• 19. The Colosseum- a blend of Greek and Roman architecture  The arches are    supported by central columns. The columns on the first floor are Doric. The columns on the second floor are Ionic. The columns on the third floor are Corinthian.
    • 20. plan Section A special fact about the Coliseum is that it was originally built with a huge removable canopy to protect the spectators from the elements.
    • 21. Roman buildings Public entertainment – AMPHITHEATRE AT NIMES SEATS ABOUT 20,000 Theatres and arenas were built to hold multiple thousands of people and were engineered so as to allow quick and effective entry and exit.
    • 22. Roman buildings WORSHIP – THE PANTHEON The temple to the Roman gods built in 126 AD was called The Pantheon.
    • 23. Occulus 142 ft. Portico 142 ft. COLUMNS: 39 FT. TALL, 5 FT. THICK PLAN SECTION
    • 24. SECTIONAL VIEW
    • 25. INTERIOR VIEWS Engineering marvel Concrete!
    • 26. The magnificent interior space of the Pantheon was achieved by: Employing a dome over a drum. Coffering the dome to reduce weight. Placing an occulus to allow light to enter
    • 27. later used as church Tuscan order of columns (with corinthian capitals) Missing pedimental sculpture (would have been like Parthenon)
    • 28. Roman buildings Public water supply – THE AQUEDUCTS There wasn‟t enough water in the city of Rome. The Romans brought water in from the surrounding countryside. The water was brought in by tubes called aqueducts. Cities themselves were plumbed, providing private water for the rich and for baths and communal supplies for poorer neighbourhoods. PONT DU GARD, FRANCE PIPES AND PLUMBING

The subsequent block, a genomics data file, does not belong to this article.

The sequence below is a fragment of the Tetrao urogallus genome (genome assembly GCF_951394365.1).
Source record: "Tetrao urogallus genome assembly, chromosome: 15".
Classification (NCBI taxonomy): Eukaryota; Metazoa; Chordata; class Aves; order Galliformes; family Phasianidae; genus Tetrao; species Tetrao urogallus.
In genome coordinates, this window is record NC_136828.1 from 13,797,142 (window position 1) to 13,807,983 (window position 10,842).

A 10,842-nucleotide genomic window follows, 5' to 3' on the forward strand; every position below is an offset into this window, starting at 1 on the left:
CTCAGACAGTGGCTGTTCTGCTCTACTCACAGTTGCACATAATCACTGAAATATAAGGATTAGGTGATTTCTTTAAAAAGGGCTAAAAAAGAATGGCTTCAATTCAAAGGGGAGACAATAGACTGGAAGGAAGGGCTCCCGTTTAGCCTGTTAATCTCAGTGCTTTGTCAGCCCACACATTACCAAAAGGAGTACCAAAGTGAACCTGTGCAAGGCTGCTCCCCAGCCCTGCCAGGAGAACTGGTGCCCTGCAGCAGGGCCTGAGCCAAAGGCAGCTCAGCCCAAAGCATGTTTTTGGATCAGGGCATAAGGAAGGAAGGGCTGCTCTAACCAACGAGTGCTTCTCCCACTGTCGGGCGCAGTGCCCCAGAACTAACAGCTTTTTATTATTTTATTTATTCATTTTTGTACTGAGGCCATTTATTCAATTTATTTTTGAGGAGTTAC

• 29. Where did the water go?  The water was transported in concrete tunnels. The water flowed in a tube on the top of the aqueduct called a water channel. The arches supported the water channel. The water flowed through a rectangular channel. The channel was lined with concrete. The Romans invented concrete.
    • 30. Roman buildings PUBLIC BUILDINGS – THE BASILICA Basilica were first built to house audience facilities for government officials. When Christianity became the state religion, this kind of building was adapted to Christian worship. A large nave is flanked by side aisles behind a row of supporting piers. An Apse draws attention in the direction of the altar.
    • 31. Roman innovation Transport system – THE ROADS  The need to move legions and trade goods in all weather led to the development of the best roads in the world (to the 19th century).
    • 32. SECTION OF THE ROAD VIA APPIA All roads lead to Rome!
    • 33. CONCLUSION  The Romans were brilliant engineers.  Their innovations form the basis of much of our civil engineering today.